Author(s): Parker G, Roy K, Wilhelm K, Mitchell P
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Abstract BACKGROUND: Although efficacy studies suggest equal potency among antidepressant treatments, their effectiveness in clinical practice appears more variable, particularly in that the newer antidepressants may be less effective in either more severe depression or the melancholic subtype of depression. We pursue some factors that may impact the effectiveness of antidepressant treatments in a clinical sample. METHOD: A sample of 182 patients with DSM-IV major depressive disorder was assessed at baseline and 12 months later to establish treatments provided, identify patients who had recovered from the index episode, and quantify likely treatment determinants. Four systems for distinguishing patients with melancholic and non-melancholic depression were examined to assess for differential effects of the antidepressant strategies across those subtypes. RESULTS: Multimodal therapy (commonly, psychotherapy combined with an antidepressant drug) and patients' frequent attribution of recovery to spontaneous improvement made for difficulty in disentangling recovery determinants. After excluding a spontaneous improvement component, electroconvulsive therapy (ECT) and the irreversible monoamine oxidase inhibitors (MAOIs) appeared to be the most effective therapies across the sample, while the reversible inhibitor of monoamine oxidase-A (RIMA) appeared to be the least effective. The distinct gradient of suggested effectiveness of various strategies appeared to be contributed to principally by the varied effectiveness of alternate treatments across the melancholic subtype, whereby ECT, tricyclic antidepressants, and MAOIs were the most effective, and the selective serotonin reuptake inhibitors (SSRIs), RIMAs, and antipsychotic drugs were much less effective. For the nonmelancholic disorders, the effectiveness of SSRIs appeared to be comparable with that of older antidepressants. CONCLUSION: Although most patients received a physical treatment, they commonly judged psychotherapy and spontaneous improvement to be influential in their recovery. Reasons for such attributions are worthy of clarifying studies. Despite patients' concerns about the side effects and stigma of ECT as well as the side effects associated with the older antidepressants, these therapies were rated as more helpful by patients-and were more strongly associated with recovery-than the newer antidepressant drugs. Such overall results are compatible with an earlier study undertaken by us involving an independent sample and retrospective data. The overall gradient is clarified by studying depressive subtypes, allowing an important conclusion. Although the newer and older antidepressant drugs may be of similar effectiveness in nonmelancholic depression, the newer agents appear comparatively inferior for the treatment of melancholia, findings that have clinical implications and perhaps inform us about the pathogenesis of melancholia.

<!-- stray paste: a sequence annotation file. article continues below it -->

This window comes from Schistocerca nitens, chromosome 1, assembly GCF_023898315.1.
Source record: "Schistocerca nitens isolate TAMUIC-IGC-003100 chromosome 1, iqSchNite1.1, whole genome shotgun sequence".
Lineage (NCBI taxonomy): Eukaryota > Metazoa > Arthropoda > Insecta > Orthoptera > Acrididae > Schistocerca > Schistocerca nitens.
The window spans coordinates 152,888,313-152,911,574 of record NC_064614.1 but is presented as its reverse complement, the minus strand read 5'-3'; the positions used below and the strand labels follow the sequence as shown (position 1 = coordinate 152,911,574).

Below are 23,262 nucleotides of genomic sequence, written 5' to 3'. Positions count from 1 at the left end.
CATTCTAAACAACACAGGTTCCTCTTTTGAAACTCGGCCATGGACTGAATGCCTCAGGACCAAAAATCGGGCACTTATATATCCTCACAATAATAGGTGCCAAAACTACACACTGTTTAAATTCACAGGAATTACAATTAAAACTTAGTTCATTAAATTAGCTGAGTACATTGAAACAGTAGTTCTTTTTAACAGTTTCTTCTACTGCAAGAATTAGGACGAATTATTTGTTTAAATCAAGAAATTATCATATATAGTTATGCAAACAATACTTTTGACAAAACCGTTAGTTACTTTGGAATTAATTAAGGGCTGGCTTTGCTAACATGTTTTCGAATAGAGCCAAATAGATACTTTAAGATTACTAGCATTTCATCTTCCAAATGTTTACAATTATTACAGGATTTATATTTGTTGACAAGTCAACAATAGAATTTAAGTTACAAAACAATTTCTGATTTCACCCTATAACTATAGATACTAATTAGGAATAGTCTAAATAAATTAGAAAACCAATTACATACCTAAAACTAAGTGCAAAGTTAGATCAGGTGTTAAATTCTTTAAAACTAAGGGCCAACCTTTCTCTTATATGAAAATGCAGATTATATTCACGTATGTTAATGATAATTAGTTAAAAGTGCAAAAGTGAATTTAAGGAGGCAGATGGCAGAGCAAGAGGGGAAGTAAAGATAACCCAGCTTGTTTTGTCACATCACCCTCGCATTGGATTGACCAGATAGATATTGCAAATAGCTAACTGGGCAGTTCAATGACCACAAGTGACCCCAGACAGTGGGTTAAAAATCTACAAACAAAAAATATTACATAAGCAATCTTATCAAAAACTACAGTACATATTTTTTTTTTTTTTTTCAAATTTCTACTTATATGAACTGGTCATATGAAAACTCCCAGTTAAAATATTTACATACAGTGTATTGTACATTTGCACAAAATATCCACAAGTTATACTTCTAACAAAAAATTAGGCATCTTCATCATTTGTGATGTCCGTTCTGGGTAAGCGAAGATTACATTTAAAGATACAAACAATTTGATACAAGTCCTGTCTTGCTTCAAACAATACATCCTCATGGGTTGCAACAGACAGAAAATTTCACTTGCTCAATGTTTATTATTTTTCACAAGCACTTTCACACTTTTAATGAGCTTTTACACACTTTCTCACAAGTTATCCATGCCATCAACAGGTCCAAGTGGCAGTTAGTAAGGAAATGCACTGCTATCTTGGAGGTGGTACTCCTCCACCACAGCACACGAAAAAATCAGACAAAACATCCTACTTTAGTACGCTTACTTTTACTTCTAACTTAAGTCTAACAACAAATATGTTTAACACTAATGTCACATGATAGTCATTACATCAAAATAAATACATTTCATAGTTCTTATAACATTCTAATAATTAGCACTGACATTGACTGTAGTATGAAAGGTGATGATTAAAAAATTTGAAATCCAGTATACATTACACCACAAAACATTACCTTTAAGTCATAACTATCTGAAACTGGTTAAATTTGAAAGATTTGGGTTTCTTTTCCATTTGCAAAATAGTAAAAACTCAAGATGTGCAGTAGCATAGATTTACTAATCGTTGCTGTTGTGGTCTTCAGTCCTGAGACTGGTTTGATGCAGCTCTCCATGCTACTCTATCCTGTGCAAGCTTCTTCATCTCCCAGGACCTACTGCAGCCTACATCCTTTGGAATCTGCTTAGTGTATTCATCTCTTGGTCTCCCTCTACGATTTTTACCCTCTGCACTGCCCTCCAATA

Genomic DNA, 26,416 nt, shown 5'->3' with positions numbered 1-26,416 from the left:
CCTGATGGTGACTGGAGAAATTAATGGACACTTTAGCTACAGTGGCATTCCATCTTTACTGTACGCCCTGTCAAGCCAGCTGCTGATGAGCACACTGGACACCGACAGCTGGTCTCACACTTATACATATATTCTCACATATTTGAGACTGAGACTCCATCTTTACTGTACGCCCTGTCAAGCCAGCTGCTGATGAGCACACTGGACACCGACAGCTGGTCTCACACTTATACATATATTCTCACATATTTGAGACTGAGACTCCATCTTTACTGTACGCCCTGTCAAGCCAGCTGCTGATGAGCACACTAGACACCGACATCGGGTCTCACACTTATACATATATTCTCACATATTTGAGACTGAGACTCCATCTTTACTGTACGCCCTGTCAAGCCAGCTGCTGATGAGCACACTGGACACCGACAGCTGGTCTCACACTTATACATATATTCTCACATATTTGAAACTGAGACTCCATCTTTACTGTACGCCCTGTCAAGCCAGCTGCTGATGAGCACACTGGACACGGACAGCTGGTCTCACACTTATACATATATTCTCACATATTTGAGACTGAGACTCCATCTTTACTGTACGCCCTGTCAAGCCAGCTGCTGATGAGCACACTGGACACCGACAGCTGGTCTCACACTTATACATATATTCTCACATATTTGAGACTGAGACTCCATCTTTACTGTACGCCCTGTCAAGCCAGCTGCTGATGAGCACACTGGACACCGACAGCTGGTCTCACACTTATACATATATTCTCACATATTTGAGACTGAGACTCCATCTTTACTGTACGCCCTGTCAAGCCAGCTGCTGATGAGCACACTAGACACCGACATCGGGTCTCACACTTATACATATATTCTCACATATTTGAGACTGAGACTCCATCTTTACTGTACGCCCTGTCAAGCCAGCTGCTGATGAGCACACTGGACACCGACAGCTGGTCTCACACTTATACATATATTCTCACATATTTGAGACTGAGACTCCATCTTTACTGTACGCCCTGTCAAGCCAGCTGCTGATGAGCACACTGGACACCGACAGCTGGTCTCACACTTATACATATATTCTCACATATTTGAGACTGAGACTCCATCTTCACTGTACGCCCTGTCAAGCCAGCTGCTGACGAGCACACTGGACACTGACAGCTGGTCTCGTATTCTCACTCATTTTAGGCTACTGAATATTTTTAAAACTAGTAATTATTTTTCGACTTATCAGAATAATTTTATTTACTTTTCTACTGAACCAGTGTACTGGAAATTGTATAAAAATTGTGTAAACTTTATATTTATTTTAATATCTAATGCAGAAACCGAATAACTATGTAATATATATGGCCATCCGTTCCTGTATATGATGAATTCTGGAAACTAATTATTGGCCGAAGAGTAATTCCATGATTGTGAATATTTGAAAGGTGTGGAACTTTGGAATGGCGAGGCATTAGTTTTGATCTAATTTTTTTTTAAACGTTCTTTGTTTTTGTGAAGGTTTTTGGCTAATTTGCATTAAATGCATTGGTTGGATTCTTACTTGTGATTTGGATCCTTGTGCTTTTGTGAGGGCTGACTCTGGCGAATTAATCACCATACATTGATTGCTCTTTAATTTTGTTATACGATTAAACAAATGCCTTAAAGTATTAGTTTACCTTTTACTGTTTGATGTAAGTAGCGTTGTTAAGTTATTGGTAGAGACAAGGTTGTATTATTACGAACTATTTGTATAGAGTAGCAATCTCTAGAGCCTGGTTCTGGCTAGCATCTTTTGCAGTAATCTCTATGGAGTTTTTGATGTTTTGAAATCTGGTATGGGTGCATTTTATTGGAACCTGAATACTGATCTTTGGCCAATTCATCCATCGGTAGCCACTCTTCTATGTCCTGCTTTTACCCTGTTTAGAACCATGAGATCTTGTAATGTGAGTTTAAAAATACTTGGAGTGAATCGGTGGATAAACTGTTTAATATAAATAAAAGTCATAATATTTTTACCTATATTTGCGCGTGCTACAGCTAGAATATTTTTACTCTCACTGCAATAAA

This article was published in J Clin Psychiatry
and referenced in Health Care : Current Reviews